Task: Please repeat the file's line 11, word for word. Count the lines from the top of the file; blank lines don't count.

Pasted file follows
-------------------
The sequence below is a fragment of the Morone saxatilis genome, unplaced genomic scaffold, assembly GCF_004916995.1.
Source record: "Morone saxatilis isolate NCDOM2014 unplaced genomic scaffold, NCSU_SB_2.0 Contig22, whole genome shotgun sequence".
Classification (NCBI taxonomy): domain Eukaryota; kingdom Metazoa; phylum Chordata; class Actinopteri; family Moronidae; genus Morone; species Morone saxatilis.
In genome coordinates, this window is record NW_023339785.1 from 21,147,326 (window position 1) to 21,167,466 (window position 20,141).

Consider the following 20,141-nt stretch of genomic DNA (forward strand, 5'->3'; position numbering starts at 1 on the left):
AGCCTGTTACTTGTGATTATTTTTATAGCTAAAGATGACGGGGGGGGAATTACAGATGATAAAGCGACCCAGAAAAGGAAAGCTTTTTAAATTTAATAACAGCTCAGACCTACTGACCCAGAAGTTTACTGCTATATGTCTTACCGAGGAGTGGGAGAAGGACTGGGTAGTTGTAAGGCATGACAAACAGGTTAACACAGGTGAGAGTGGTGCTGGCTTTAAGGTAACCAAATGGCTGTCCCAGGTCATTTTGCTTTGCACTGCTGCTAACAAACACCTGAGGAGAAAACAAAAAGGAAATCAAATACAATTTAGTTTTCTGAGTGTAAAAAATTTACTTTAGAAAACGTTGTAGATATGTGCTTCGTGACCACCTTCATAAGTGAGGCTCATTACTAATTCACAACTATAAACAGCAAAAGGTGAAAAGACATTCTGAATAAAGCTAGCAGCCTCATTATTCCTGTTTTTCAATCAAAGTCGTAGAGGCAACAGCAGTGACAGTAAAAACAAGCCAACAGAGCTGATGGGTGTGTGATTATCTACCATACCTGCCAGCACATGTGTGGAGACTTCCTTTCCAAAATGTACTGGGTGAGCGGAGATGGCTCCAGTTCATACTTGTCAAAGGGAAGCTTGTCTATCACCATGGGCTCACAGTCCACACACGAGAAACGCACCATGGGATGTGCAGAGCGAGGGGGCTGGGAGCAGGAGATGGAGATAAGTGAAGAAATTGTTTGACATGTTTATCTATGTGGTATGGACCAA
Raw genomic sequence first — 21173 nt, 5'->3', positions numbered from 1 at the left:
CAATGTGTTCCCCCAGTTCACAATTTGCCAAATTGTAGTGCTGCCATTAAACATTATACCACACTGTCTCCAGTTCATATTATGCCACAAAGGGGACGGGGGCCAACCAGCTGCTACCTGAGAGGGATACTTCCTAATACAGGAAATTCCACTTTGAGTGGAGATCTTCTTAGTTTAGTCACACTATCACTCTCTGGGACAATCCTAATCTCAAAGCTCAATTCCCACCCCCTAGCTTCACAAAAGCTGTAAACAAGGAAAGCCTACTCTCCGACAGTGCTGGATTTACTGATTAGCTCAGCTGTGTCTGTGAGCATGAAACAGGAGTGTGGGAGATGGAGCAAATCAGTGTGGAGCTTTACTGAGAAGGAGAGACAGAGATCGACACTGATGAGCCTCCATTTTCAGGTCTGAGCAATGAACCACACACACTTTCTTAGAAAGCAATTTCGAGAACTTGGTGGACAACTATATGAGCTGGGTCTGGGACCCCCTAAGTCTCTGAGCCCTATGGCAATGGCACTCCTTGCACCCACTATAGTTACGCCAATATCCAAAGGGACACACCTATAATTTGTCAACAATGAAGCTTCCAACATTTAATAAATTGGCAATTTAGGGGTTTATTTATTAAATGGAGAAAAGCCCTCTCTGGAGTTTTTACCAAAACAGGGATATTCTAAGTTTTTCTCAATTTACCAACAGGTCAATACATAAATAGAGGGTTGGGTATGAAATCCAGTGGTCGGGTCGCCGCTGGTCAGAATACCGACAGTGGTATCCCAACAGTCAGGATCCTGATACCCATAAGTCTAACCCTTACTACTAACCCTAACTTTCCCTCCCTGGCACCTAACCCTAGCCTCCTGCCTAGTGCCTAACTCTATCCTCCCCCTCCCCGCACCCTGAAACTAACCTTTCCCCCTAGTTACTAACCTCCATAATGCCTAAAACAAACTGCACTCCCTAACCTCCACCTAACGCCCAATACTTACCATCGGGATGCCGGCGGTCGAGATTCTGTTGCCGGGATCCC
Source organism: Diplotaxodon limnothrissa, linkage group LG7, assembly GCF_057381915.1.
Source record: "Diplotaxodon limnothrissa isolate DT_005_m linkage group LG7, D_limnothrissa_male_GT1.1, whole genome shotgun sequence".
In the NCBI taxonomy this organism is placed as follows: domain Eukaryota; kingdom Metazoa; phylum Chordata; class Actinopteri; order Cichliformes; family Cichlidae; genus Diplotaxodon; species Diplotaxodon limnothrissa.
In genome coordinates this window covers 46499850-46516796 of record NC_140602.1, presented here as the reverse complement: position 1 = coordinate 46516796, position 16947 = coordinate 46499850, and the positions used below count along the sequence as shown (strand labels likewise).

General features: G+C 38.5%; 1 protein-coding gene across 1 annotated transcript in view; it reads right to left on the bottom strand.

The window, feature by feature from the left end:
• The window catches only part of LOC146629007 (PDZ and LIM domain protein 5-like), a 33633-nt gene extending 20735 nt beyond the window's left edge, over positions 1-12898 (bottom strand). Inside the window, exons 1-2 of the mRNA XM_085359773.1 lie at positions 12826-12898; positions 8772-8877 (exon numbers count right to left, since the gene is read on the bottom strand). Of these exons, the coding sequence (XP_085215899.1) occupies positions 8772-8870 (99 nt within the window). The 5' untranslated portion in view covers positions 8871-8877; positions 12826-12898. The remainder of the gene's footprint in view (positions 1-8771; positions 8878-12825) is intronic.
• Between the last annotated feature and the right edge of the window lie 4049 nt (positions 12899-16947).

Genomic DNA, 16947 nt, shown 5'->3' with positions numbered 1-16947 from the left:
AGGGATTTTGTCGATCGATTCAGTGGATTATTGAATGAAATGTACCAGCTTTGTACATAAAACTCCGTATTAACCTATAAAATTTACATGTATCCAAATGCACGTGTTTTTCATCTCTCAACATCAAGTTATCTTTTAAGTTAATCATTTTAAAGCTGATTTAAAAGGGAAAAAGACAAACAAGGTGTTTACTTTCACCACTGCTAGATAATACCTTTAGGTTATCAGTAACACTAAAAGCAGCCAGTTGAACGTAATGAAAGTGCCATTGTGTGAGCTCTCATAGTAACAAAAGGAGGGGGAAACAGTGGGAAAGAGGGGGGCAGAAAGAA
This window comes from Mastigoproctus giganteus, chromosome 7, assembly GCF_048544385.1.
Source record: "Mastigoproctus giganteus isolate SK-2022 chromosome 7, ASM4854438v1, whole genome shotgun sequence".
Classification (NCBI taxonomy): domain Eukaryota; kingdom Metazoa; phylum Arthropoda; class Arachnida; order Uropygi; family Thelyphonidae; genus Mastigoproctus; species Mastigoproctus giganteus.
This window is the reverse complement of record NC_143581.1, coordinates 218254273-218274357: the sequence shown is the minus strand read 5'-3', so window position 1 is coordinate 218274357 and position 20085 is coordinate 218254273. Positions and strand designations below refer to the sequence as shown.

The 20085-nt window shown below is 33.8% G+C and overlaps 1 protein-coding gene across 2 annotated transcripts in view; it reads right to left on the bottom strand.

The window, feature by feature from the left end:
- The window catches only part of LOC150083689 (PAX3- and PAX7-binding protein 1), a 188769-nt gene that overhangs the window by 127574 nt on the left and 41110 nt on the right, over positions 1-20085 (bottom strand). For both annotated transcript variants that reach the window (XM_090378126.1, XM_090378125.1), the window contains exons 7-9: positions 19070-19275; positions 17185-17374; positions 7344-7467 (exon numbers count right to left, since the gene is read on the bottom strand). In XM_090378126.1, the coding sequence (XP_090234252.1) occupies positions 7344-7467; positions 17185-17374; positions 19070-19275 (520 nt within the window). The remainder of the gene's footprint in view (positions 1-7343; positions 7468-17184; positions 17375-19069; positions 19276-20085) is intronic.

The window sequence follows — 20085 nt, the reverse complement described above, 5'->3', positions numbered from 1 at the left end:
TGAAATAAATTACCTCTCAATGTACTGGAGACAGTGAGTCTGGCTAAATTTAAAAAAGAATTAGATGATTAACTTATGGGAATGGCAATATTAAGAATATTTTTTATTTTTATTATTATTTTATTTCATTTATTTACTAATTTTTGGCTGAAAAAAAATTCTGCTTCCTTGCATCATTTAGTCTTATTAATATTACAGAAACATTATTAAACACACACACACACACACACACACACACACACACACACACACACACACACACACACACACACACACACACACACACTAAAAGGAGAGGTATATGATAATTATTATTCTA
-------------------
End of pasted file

In the NCBI taxonomy this organism is placed as follows: domain Eukaryota; kingdom Metazoa; phylum Chordata; class Actinopteri; order Cichliformes; family Cichlidae; genus Diplotaxodon; species Diplotaxodon limnothrissa.